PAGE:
This application requests continued funding for our project to investigate the role of acid ceramidase (AC) in mammalian development and disease pathogenesis. During the previous funding period we have: a) shown that AC is essential for embryo survival beyond the 2-cell stage, b) demonstrated that AC is a critical component of oocyte development, and can be used to prevent oocyte and embryo apoptosis in vitro, c) revealed a novel, autocatalytic mechanism of AC processing and activation, and identified a new class of AC inhibitors, and d) constructed """"""""floxed"""""""" AC conditional knockout mice carrying an inducible Cre recombinase (ACcKO/CreTM), and shown that viable ACKO-/- mice can be produced from these animals following tamoxifen injection. In the upcoming funding period we will extend these findings by pursuing the following two, interrelated aims: 1) Construct &characterize the first viable mouse models of AC deficiency. We will continue to use the ACcKO/CreTM mice to induce the ubiquitous knockout of AC activity at different stages of embryogenesis and after birth. We will also breed ACcKO mice to cell-specific (macrophage and Purkinje cell) Cre mice, and use these animals to evaluate the cell-specific functions of AC. The resulting AC deficient mice and embryos will be characterized pathologically, biochemically, and (for those that survive) clinically. In the event that the mice we obtain from these experiments do not have a phenotype that is clinically relevant to human AC deficiency (Farber disease), we will also create """"""""hypomorph"""""""" mice using a mutation """"""""knock-in"""""""" strategy. The goal of these studies is to gain further insights into the role of AC in mammalian development and disease pathogenesis, and to provide researchers with the first viable models of AC deficiency. 2) Further explore the in vivo role of AC in oocyte development. Oocytes are an excellent model for the study of mammalian apoptosis, and our work during the previous funding period has shown that AC is critical to this process. To pursue these findings further, three different Cre mice (GDF9-Cre, ZP3-Cre and Msx2-Cre) will be used to inactivate AC at different stages of folliculogenesis after breeding to the ACcKO mice produced in aim 1. Follicle morphology, as well as the number of oocytes retrieved following superovulation and their stage of development (GV, MI, MII), fertilization capacity, and apoptosis rates will be determined and compared. We will also use TM to inactivate AC in ovarian tissue, and study the uptake and trafficking of recombinant AC by mature oocytes. The goal of these studies is to gain a more complete understanding of AC's role in oocyte development, and to provide a deeper mechanistic appreciation of how AC influences in vitro maturation and fertilization.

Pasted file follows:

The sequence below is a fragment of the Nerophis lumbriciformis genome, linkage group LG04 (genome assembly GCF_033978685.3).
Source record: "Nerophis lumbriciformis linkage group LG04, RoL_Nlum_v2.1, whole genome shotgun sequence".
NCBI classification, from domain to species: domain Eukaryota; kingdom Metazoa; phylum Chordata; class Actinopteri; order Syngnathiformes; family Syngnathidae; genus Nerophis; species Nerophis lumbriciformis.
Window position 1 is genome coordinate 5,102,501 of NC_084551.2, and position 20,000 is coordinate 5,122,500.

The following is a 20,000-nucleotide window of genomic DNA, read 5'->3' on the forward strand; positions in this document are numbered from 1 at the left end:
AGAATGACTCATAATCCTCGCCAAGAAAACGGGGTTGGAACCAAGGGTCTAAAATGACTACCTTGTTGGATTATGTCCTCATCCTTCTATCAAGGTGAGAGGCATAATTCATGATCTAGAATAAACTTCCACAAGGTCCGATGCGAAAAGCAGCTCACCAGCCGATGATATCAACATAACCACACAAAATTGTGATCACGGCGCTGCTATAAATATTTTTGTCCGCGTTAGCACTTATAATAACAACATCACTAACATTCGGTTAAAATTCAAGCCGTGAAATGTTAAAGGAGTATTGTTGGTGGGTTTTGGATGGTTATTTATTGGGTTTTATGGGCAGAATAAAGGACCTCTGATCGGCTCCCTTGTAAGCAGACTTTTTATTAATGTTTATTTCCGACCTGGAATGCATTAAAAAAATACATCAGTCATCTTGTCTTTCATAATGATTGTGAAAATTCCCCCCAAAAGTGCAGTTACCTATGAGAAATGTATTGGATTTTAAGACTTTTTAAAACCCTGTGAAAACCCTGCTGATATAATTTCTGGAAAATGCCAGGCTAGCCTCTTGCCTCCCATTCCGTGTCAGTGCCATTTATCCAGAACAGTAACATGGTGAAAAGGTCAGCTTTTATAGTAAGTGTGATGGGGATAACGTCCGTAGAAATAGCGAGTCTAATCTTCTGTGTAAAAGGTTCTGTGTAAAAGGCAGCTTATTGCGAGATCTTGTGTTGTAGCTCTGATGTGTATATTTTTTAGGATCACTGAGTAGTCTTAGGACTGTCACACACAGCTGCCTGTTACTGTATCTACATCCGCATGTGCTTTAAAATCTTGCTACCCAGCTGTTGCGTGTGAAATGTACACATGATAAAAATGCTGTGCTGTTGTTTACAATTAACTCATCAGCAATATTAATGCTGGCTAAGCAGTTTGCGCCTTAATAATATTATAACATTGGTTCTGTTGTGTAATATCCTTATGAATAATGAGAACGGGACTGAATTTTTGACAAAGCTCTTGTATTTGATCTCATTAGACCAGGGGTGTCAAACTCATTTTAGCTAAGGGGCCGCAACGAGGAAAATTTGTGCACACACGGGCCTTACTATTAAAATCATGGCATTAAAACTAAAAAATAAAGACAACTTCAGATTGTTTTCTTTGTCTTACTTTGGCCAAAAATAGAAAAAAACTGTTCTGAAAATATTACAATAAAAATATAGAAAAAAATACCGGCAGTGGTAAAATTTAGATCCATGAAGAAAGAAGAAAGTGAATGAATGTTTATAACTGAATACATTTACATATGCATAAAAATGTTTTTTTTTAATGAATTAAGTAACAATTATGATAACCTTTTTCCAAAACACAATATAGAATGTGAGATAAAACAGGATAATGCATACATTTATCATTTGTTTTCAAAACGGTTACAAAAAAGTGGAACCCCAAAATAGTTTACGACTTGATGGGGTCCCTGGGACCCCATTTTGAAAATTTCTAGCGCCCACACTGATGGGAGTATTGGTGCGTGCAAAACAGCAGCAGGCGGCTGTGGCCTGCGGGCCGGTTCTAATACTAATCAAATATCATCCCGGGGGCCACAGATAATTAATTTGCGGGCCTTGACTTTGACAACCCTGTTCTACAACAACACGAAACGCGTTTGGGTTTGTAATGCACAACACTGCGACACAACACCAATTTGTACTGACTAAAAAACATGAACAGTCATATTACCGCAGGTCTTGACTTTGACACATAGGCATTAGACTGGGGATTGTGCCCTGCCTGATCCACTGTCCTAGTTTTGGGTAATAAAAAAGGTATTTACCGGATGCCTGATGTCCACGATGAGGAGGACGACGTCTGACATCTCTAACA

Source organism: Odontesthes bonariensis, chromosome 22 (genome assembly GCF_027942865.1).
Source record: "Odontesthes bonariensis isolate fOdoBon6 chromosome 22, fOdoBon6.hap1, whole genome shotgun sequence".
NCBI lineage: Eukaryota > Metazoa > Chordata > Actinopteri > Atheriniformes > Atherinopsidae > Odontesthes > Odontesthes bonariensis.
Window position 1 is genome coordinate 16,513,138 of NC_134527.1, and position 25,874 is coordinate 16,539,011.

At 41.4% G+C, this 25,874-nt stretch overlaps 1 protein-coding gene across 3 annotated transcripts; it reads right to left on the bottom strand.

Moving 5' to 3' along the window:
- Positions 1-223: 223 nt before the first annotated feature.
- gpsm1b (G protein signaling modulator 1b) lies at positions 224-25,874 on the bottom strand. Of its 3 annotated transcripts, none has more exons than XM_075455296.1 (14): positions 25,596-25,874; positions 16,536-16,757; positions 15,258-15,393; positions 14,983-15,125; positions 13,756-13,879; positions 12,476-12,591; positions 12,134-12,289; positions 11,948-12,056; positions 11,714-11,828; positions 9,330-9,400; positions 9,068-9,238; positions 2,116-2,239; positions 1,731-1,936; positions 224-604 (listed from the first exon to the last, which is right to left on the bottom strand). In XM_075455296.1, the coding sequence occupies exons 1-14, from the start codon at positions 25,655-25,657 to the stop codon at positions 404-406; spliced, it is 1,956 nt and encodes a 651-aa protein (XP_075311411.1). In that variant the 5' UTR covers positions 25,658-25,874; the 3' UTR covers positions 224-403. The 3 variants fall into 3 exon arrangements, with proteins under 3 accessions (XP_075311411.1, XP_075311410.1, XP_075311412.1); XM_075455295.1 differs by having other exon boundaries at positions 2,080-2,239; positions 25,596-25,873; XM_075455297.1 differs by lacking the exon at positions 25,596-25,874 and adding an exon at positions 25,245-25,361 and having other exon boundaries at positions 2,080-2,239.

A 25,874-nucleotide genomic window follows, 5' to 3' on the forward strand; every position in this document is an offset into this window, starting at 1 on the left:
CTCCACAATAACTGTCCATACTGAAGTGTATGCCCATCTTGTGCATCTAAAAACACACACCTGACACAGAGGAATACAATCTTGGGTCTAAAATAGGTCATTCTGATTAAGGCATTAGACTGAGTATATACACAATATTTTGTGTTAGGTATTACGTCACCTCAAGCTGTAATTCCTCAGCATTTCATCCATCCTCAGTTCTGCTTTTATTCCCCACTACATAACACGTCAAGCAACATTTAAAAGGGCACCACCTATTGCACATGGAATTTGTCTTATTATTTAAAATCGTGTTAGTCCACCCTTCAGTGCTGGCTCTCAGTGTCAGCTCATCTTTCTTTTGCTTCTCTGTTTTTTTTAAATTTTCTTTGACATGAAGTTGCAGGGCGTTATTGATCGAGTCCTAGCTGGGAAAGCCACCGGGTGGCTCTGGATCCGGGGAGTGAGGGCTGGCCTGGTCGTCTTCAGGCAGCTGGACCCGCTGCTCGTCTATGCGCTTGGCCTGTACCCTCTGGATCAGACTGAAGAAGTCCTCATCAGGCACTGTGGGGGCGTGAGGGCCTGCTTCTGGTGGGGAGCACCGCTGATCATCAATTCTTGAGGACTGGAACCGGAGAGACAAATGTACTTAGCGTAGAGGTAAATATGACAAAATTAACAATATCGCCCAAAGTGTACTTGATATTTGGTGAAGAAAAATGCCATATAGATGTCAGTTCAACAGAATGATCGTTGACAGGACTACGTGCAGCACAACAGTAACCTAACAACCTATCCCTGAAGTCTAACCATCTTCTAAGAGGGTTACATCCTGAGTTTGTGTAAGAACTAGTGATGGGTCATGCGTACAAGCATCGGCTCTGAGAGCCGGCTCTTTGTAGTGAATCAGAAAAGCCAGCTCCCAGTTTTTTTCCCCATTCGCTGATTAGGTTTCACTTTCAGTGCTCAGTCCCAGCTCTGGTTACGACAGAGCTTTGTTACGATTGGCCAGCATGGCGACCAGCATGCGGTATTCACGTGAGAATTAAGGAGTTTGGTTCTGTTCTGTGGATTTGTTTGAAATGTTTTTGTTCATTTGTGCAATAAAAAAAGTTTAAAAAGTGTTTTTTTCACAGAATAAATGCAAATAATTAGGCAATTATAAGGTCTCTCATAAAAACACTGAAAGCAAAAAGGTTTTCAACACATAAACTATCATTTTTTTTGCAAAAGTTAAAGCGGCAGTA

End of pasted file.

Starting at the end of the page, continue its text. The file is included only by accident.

AC is a key enzyme in the regulation of sphingolipid metabolism and signaling, and abnormal AC expression has been observed in many human diseases. Our previous work has provided many of the essential research tools needed to study this enzyme, and revealed its critical role in early development. The research we are proposing in the upcoming funding period will continue to provide important new information about this protein, and should impact a wide range of translational medicine disciplines (e.g., lysosomal disease research, fertility, sphingolipid signaling, etc).
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